Senate elections and systemic political reforms

Senate elections and systemic political reforms Featured

LESS than 50 days from now, the PRRD regime will have come to pass. I have been critical of many of the President's policies and acts of commission and omission. For one, he should have taken proactive steps to resolve an ethical dilemma on the Pharmally scandal — after his people, evidently with his acquiescence, were caught with their hands in the cookie jar. His response instead was to double down. But I have also praised him for his accomplishments. He will leave behind much needed infrastructure projects. His Build, Build, Build program is vital to the economy's future take-off. Although it has cost our government an arm and a leg in the light of the pandemic that ravaged us economically, still, these investments will yield positive results for the next generations, far into the future. But we will leave it to history to pass final judgment on his six-year watch.

Failed political reforms

PRRD understood fully well the ideological profile of the PDP-Laban, the left of center political party that adopted him, and that of the Centrist Democrats (CDs) that supported him. That the roots of the problems of poverty, corruption, impunity and injustice which have plagued Philippine society for generations are traceable to systemic anomalies in governance. That some of the solutions are to be found in political reforms and systemic overhaul of a dysfunctional unitary government. Centralized authority and decision making have to be dispersed to the periphery where the people most affected are best allowed to solve their own problems as seen in their best lights.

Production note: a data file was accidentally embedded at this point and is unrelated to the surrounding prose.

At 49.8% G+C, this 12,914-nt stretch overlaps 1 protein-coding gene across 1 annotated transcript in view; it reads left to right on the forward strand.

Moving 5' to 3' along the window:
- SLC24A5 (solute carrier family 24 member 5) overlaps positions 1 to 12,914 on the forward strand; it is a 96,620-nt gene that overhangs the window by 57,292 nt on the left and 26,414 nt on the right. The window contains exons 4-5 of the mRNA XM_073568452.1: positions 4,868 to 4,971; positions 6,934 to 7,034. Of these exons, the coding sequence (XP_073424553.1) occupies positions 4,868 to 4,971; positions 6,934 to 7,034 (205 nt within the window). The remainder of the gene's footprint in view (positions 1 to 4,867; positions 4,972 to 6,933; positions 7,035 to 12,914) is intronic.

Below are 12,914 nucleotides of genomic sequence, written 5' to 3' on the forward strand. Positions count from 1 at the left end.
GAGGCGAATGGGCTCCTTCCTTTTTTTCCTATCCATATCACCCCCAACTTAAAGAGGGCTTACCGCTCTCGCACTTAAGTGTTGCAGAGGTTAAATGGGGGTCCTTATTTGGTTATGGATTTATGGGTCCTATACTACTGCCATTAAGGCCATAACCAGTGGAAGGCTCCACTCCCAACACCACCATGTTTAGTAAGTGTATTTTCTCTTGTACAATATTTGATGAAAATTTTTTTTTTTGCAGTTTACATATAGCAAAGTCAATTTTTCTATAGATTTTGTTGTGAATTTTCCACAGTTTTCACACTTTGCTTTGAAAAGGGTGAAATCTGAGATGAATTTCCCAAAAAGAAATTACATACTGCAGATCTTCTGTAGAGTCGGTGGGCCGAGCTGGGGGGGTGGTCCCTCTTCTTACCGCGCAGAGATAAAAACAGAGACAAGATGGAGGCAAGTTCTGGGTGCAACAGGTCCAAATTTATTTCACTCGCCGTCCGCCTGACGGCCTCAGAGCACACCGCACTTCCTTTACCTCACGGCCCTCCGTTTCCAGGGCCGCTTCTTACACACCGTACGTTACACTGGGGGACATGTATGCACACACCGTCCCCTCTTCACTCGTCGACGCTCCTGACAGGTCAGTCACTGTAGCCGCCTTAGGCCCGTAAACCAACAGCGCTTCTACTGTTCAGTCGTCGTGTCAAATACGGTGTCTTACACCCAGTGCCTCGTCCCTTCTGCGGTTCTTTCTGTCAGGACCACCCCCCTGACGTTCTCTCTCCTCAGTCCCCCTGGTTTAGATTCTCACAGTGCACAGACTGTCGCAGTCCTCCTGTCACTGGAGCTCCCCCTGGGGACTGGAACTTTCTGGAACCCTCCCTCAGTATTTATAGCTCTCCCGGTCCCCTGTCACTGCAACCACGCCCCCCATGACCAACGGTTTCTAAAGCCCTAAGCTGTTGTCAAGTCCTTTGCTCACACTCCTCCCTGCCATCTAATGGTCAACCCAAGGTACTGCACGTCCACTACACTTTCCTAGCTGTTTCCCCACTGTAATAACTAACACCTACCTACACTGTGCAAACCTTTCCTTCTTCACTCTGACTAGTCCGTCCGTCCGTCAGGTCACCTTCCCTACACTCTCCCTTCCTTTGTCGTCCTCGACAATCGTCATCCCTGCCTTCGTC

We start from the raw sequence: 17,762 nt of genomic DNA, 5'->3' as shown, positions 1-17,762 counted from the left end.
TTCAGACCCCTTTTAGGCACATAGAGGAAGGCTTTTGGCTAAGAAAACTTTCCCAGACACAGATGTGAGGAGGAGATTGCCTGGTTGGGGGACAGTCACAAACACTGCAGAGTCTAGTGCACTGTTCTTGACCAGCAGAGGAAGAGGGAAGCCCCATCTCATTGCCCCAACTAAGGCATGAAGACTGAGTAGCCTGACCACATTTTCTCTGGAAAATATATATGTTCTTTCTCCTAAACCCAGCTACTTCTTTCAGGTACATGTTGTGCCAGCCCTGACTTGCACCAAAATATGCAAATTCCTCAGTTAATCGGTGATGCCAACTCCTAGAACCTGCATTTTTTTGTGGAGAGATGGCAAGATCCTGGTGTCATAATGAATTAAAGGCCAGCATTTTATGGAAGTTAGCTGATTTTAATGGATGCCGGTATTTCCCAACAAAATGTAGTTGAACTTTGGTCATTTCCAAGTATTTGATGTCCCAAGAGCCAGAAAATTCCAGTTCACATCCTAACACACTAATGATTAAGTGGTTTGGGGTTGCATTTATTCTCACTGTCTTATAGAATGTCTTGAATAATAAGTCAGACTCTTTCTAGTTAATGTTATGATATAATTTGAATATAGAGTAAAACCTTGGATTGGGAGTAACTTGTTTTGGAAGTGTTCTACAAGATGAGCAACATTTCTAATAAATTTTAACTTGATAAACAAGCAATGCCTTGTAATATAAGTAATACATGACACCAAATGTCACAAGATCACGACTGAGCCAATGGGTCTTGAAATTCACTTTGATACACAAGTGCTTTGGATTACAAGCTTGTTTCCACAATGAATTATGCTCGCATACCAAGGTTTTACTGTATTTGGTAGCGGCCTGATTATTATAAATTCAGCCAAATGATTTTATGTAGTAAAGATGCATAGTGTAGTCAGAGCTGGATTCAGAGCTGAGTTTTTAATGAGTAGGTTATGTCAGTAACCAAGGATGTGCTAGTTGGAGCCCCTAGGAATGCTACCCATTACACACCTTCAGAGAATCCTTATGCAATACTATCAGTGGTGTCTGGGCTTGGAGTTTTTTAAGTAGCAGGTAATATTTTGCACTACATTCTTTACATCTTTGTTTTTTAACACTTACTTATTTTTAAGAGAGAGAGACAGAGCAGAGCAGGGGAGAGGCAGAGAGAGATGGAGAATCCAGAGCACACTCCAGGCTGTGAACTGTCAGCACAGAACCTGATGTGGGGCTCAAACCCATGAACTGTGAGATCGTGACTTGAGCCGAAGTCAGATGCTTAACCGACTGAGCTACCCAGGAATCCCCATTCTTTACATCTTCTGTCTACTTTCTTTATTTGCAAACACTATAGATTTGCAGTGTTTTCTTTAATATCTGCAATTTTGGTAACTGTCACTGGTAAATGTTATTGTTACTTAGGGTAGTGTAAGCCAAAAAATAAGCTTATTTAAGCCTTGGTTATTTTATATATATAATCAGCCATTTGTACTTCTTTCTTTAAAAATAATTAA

He allowed baby steps with the creation of the BARMM — which was to be the template of an eventual federal government. He envisioned a parliamentary government, requiring the revision of the 1987 Constitution. Too bad, he dropped the ball on the more important promises he made during his candidacy. Worse, he presided over the PDP-Laban's messy political suicide — not even an honorable hara-kiri.

Lessons learned

A critical lesson learned from the Deegong's regime is that charisma and a proclivity to intermittently display alpha-male behavior dear to the Filipino masses passing off as a display of "political will" is not enough. A president needs to build a real constituency with his various authorizing environment, particularly the executive's co-equal branch, and play along with the real power behind the systemic changes — starting with the revision of an anomalous constitution. This is the Senate's prerogative. He did inordinately well installing his sycophants in the Senate — PDP-Laban senators imbued with the language of political reforms — Go, Bato and Tolentino, along with Pimentel, scion of the party founder. But it was too late in the day to change the Constitution. Even his Charter Change Consultative Committee (2018 ConCom) peopled by renowned constitutionalists, the likes of Reynato Puno, Nene Pimentel, Antonio Nachura and Reuben Canoy, among others, didn't make a dent with a Senate bent on preserving its prerogatives.

It is therefore imperative for the voters this time around to install not only a president who would go for structural reforms but also senators who will put into law the process of revising the 1987 Constitution. Currently, the three leading presidential candidates (by latest trending polls) are Bongbong Marcos (BBM), Leni Robredo and Isko Moreno. BBM and Leni both professed to push for the changes in the 1987 Constitution but are not clear on the exact formula on the "what and how." BBM's priority is to clear and rehabilitate the Marcos name. Charter revisions is not a priority for him. Many speculate that he will indulge in "historical revisionism" to present an alternative narrative to what the five administrations post-Ferdinand had proffered.